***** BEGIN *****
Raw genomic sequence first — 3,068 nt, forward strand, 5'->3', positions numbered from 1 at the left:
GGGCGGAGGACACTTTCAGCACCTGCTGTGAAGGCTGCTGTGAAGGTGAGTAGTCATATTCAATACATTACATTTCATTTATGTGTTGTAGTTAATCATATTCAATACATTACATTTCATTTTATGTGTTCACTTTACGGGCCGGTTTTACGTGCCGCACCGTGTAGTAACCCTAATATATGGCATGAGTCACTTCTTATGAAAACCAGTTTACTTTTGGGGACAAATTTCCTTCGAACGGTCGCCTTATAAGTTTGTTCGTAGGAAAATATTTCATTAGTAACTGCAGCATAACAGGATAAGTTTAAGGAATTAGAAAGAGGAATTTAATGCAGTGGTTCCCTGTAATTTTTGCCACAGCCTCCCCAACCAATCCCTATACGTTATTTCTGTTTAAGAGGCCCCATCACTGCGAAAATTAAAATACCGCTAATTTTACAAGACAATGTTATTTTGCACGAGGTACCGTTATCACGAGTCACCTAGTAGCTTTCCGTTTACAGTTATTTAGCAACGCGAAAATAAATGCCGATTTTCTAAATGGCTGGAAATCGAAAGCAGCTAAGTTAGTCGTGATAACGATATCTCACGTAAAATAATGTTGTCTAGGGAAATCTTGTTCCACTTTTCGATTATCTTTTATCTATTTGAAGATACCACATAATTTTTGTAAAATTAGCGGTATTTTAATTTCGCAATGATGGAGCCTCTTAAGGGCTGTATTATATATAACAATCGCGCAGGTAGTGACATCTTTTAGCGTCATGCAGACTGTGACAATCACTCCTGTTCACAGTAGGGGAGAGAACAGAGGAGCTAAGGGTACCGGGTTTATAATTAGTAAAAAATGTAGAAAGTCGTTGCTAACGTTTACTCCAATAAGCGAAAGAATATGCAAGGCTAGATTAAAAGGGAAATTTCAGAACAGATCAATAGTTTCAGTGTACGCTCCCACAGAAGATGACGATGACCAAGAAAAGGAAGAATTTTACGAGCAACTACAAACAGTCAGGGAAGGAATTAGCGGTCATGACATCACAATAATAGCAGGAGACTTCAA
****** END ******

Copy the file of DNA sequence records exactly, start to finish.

Raw genomic sequence first — 3,068 nt, forward strand, 5'->3', positions numbered from 1 at the left:
GGGCGGAGGACACTTTCAGCACCTGCTGTGAAGGCTGCTGTGAAGGTGAGTAGTCATATTCAATACATTACATTTCATTTATGTGTTGTAGTTAATCATATTCAATACATTACATTTCATTTTATGTGTTCACTTTACGGGCCGGTTTTACGTGCCGCACCGTGTAGTAACCCTAATATATGGCATGAGTCACTTCTTATGAAAACCAGTTTACTTTTGGGGACAAATTTCCTTCGAACGGTCGCCTTATAAGTTTGTTCGTAGGAAAATATTTCATTAGTAACTGCAGCATAACAGGATAAGTTTAAGGAATTAGAAAGAGGAATTTAATGCAGTGGTTCCCTGTAATTTTTGCCACAGCCTCCCCAACCAATCCCTATACGTTATTTCTGTTTAAGAGGCCCCATCACTGCGAAAATTAAAATACCGCTAATTTTACAAGACAATGTTATTTTGCACGAGGTACCGTTATCACGAGTCACCTAGTAGCTTTCCGTTTACAGTTATTTAGCAACGCGAAAATAAATGCCGATTTTCTAAATGGCTGGAAATCGAAAGCAGCTAAGTTAGTCGTGATAACGATATCTCACGTAAAATAATGTTGTCTAGGGAAATCTTGTTCCACTTTTCGATTATCTTTTATCTATTTGAAGATACCACATAATTTTTGTAAAATTAGCGGTATTTTAATTTCGCAATGATGGAGCCTCTTAAGGGCTGTATTATATATAACAATCGCGCAGGTAGTGACATCTTTTAGCGTCATGCAGACTGTGACAATCACTCCTGTTCACAGTAGGGGAGAGAACAGAGGAGCTAAGGGTACCGGGTTTATAATTAGTAAAAAATGTAGAAAGTCGTTGCTAACGTTTACTCCAATAAGCGAAAGAATATGCAAGGCTAGATTAAAAGGGAAATTTCAGAACAGATCAATAGTTTCAGTGTACGCTCCCACAGAAGATGACGATGACCAAGAAAAGGAAGAATTTTACGAGCAACTACAAACAGTCAGGGAAGGAATTAGCGGTCATGACATCACAATAATAGCAGGAGACTTCAA